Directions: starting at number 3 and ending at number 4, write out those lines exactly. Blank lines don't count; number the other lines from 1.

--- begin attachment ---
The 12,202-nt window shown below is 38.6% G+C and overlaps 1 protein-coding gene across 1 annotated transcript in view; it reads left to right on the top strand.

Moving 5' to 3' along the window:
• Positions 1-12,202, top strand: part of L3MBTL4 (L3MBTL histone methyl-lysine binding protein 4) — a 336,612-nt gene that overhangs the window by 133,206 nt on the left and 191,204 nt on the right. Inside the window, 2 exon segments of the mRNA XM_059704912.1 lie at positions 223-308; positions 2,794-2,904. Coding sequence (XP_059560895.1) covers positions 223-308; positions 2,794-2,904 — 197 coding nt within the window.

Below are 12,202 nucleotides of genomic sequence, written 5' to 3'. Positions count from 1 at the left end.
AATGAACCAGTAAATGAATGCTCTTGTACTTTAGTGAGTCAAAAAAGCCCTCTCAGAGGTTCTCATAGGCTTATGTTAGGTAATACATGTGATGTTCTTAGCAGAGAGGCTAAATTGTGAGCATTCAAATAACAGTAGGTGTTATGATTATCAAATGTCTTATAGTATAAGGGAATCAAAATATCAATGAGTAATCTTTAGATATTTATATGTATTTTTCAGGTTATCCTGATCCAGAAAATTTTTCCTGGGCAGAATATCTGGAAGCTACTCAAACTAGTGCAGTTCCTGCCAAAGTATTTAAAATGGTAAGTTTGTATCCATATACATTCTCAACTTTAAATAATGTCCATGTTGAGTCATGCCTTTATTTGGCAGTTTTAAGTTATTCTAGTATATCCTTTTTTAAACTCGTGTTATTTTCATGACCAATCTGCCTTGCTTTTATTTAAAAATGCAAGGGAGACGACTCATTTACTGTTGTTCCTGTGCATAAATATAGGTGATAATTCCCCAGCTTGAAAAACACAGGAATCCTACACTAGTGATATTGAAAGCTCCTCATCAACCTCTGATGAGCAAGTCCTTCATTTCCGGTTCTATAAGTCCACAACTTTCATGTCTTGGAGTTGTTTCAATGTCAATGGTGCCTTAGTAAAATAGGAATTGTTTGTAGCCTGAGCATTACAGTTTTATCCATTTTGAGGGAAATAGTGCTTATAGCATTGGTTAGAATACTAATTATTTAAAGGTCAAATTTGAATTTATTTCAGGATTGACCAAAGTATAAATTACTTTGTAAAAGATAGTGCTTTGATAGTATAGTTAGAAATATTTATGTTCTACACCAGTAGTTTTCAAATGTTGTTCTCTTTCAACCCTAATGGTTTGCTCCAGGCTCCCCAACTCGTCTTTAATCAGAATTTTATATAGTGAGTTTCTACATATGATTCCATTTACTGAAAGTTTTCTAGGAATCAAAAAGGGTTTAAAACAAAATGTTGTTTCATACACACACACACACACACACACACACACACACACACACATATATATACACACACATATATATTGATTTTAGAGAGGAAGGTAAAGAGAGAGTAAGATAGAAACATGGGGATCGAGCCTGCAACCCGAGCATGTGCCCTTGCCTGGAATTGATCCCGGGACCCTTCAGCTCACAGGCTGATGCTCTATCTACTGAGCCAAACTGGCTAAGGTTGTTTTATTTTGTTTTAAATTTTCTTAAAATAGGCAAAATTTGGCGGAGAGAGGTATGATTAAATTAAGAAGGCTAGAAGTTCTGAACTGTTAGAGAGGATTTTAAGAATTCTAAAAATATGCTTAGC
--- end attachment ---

• Positions 1-12,202, top strand: part of L3MBTL4 (L3MBTL histone methyl-lysine binding protein 4) — a 336,612-nt gene that overhangs the window by 133,206 nt on the left and 191,204 nt on the right. Inside the window, 2 exon segments of the mRNA XM_059704912.1 lie at positions 223-308; positions 2,794-2,904. Coding sequence (XP_059560895.1) covers positions 223-308; positions 2,794-2,904 — 197 coding nt within the window.

Below are 12,202 nucleotides of genomic sequence, written 5' to 3'. Positions count from 1 at the left end.